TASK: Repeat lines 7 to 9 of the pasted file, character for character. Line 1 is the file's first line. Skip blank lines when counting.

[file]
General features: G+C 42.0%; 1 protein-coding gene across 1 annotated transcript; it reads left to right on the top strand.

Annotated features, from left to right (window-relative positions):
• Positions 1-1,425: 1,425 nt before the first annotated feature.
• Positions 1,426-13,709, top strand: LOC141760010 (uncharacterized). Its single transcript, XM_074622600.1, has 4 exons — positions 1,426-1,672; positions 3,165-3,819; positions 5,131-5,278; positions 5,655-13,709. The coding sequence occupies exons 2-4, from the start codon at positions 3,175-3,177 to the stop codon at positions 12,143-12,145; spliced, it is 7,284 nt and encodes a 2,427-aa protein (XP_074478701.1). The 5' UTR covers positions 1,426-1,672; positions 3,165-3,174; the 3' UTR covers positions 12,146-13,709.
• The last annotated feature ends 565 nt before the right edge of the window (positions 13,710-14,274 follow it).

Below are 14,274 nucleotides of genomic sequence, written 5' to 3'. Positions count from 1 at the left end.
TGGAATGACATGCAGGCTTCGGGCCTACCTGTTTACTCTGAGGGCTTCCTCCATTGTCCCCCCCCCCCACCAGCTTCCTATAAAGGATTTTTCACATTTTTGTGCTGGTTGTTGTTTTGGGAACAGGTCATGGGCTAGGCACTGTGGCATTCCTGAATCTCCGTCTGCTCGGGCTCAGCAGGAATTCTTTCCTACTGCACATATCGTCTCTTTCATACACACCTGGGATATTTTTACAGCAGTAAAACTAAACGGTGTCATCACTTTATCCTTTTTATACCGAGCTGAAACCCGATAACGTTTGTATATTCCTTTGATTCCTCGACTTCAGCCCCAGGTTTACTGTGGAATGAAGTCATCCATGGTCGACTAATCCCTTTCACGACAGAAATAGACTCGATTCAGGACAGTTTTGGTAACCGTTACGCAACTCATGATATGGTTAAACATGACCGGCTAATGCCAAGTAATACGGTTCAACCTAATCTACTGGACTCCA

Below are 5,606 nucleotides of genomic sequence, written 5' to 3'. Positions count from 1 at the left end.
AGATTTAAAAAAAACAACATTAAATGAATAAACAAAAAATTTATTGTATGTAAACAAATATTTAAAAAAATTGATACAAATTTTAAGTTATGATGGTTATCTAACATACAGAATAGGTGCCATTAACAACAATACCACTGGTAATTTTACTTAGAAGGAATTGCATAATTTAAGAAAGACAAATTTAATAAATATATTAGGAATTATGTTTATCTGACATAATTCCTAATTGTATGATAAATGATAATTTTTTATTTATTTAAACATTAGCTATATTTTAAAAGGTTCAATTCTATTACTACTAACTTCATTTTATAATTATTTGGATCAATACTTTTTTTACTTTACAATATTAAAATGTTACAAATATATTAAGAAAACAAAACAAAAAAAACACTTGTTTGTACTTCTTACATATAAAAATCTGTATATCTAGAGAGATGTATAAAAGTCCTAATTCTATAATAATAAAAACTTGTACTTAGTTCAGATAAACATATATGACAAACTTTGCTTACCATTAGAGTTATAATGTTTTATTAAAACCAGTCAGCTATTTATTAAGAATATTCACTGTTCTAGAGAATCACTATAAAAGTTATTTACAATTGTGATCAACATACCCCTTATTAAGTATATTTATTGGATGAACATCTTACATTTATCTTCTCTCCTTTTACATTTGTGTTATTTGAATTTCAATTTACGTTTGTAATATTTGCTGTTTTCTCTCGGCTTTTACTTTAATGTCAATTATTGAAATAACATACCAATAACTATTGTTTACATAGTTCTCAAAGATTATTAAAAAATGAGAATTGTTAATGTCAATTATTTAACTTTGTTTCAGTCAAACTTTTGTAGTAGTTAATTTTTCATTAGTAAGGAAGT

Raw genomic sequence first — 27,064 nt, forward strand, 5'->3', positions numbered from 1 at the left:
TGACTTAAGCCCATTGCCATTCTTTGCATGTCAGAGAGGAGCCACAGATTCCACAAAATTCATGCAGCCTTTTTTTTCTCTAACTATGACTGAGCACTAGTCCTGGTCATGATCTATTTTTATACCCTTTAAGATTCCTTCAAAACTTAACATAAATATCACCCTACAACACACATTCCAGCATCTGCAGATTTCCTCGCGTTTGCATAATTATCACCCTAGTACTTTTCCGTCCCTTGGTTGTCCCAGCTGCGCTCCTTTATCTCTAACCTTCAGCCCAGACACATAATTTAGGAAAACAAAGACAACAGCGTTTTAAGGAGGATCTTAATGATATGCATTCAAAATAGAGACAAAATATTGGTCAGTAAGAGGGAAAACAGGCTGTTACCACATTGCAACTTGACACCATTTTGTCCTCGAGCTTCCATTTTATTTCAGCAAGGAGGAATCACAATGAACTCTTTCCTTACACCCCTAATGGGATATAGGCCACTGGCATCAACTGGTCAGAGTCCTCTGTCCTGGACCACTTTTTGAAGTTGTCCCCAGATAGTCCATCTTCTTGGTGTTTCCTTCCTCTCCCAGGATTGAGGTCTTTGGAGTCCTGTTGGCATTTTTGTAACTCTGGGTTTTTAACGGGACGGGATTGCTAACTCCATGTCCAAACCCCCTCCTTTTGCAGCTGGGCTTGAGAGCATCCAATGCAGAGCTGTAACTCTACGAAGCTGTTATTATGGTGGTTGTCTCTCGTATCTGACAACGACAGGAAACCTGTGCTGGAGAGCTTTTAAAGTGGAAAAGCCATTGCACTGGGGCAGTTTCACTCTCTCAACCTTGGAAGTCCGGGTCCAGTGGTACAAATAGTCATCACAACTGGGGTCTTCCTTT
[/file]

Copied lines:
TGGAATGACATGCAGGCTTCGGGCCTACCTGTTTACTCTGAGGGCTTCCTCCATTGTCCCCCCCCCCCACCAGCTTCCTATAAAGGATTTTTCACATTTTTGTGCTGGTTGTTGTTTTGGGAACAGGTCATGGGCTAGGCACTGTGGCATTCCTGAATCTCCGTCTGCTCGGGCTCAGCAGGAATTCTTTCCTACTGCACATATCGTCTCTTTCATACACACCTGGGATATTTTTACAGCAGTAAAACTAAACGGTGTCATCACTTTATCCTTTTTATACCGAGCTGAAACCCGATAACGTTTGTATATTCCTTTGATTCCTCGACTTCAGCCCCAGGTTTACTGTGGAATGAAGTCATCCATGGTCGACTAATCCCTTTCACGACAGAAATAGACTCGATTCAGGACAGTTTTGGTAACCGTTACGCAACTCATGATATGGTTAAACATGACCGGCTAATGCCAAGTAATACGGTTCAACCTAATCTACTGGACTCCA

Below are 5,606 nucleotides of genomic sequence, written 5' to 3'. Positions count from 1 at the left end.
AGATTTAAAAAAAACAACATTAAATGAATAAACAAAAAATTTATTGTATGTAAACAAATATTTAAAAAAATTGATACAAATTTTAAGTTATGATGGTTATCTAACATACAGAATAGGTGCCATTAACAACAATACCACTGGTAATTTTACTTAGAAGGAATTGCATAATTTAAGAAAGACAAATTTAATAAATATATTAGGAATTATGTTTATCTGACATAATTCCTAATTGTATGATAAATGATAATTTTTTATTTATTTAAACATTAGCTATATTTTAAAAGGTTCAATTCTATTACTACTAACTTCATTTTATAATTATTTGGATCAATACTTTTTTTACTTTACAATATTAAAATGTTACAAATATATTAAGAAAACAAAACAAAAAAAACACTTGTTTGTACTTCTTACATATAAAAATCTGTATATCTAGAGAGATGTATAAAAGTCCTAATTCTATAATAATAAAAACTTGTACTTAGTTCAGATAAACATATATGACAAACTTTGCTTACCATTAGAGTTATAATGTTTTATTAAAACCAGTCAGCTATTTATTAAGAATATTCACTGTTCTAGAGAATCACTATAAAAGTTATTTACAATTGTGATCAACATACCCCTTATTAAGTATATTTATTGGATGAACATCTTACATTTATCTTCTCTCCTTTTACATTTGTGTTATTTGAATTTCAATTTACGTTTGTAATATTTGCTGTTTTCTCTCGGCTTTTACTTTAATGTCAATTATTGAAATAACATACCAATAACTATTGTTTACATAGTTCTCAAAGATTATTAAAAAATGAGAATTGTTAATGTCAATTATTTAACTTTGTTTCAGTCAAACTTTTGTAGTAGTTAATTTTTCATTAGTAAGGAAGT